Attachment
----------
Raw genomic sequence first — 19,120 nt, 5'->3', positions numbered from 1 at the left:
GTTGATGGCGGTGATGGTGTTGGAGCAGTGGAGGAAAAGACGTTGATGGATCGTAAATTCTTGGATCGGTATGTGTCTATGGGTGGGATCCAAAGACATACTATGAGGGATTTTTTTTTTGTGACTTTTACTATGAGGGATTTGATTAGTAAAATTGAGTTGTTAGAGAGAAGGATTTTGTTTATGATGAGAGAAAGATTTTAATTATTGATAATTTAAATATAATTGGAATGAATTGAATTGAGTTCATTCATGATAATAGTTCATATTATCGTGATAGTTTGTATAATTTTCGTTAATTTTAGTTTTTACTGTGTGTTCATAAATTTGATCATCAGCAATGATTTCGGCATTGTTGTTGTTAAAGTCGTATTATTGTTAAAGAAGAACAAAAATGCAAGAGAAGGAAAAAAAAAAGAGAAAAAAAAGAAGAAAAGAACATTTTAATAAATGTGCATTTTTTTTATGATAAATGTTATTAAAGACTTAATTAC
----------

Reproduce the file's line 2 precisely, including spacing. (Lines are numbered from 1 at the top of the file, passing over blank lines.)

GTTGATGGCGGTGATGGTGTTGGAGCAGTGGAGGAAAAGACGTTGATGGATCGTAAATTCTTGGATCGGTATGTGTCTATGGGTGGGATCCAAAGACATACTATGAGGGATTTTTTTTTTGTGACTTTTACTATGAGGGATTTGATTAGTAAAATTGAGTTGTTAGAGAGAAGGATTTTGTTTATGATGAGAGAAAGATTTTAATTATTGATAATTTAAATATAATTGGAATGAATTGAATTGAGTTCATTCATGATAATAGTTCATATTATCGTGATAGTTTGTATAATTTTCGTTAATTTTAGTTTTTACTGTGTGTTCATAAATTTGATCATCAGCAATGATTTCGGCATTGTTGTTGTTAAAGTCGTATTATTGTTAAAGAAGAACAAAAATGCAAGAGAAGGAAAAAAAAAAGAGAAAAAAAAGAAGAAAAGAACATTTTAATAAATGTGCATTTTTTTTATGATAAATGTTATTAAAGACTTAATTAC